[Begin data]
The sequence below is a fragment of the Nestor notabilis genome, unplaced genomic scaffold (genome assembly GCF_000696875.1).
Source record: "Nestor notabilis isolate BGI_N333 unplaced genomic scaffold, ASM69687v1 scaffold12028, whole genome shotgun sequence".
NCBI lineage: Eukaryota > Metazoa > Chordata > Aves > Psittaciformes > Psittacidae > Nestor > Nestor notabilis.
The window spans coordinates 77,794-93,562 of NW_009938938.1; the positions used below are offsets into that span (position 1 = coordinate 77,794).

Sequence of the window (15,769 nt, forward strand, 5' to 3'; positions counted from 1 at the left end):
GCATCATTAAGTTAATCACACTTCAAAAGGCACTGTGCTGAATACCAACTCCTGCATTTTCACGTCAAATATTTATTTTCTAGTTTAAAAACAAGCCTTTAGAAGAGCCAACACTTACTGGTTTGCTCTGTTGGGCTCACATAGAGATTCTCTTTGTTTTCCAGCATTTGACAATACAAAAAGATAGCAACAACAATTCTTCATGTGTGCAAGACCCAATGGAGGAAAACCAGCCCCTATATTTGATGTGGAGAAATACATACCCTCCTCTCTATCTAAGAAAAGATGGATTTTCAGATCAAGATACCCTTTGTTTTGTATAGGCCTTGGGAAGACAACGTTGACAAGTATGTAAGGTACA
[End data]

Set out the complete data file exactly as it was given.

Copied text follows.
The sequence below is a fragment of the Nestor notabilis genome, unplaced genomic scaffold (genome assembly GCF_000696875.1).
Source record: "Nestor notabilis isolate BGI_N333 unplaced genomic scaffold, ASM69687v1 scaffold12028, whole genome shotgun sequence".
NCBI lineage: Eukaryota > Metazoa > Chordata > Aves > Psittaciformes > Psittacidae > Nestor > Nestor notabilis.
The window spans coordinates 77,794-93,562 of NW_009938938.1; the positions used below are offsets into that span (position 1 = coordinate 77,794).

Sequence of the window (15,769 nt, forward strand, 5' to 3'; positions counted from 1 at the left end):
GCATCATTAAGTTAATCACACTTCAAAAGGCACTGTGCTGAATACCAACTCCTGCATTTTCACGTCAAATATTTATTTTCTAGTTTAAAAACAAGCCTTTAGAAGAGCCAACACTTACTGGTTTGCTCTGTTGGGCTCACATAGAGATTCTCTTTGTTTTCCAGCATTTGACAATACAAAAAGATAGCAACAACAATTCTTCATGTGTGCAAGACCCAATGGAGGAAAACCAGCCCCTATATTTGATGTGGAGAAATACATACCCTCCTCTCTATCTAAGAAAAGATGGATTTTCAGATCAAGATACCCTTTGTTTTGTATAGGCCTTGGGAAGACAACGTTGACAAGTATGTAAGGTACA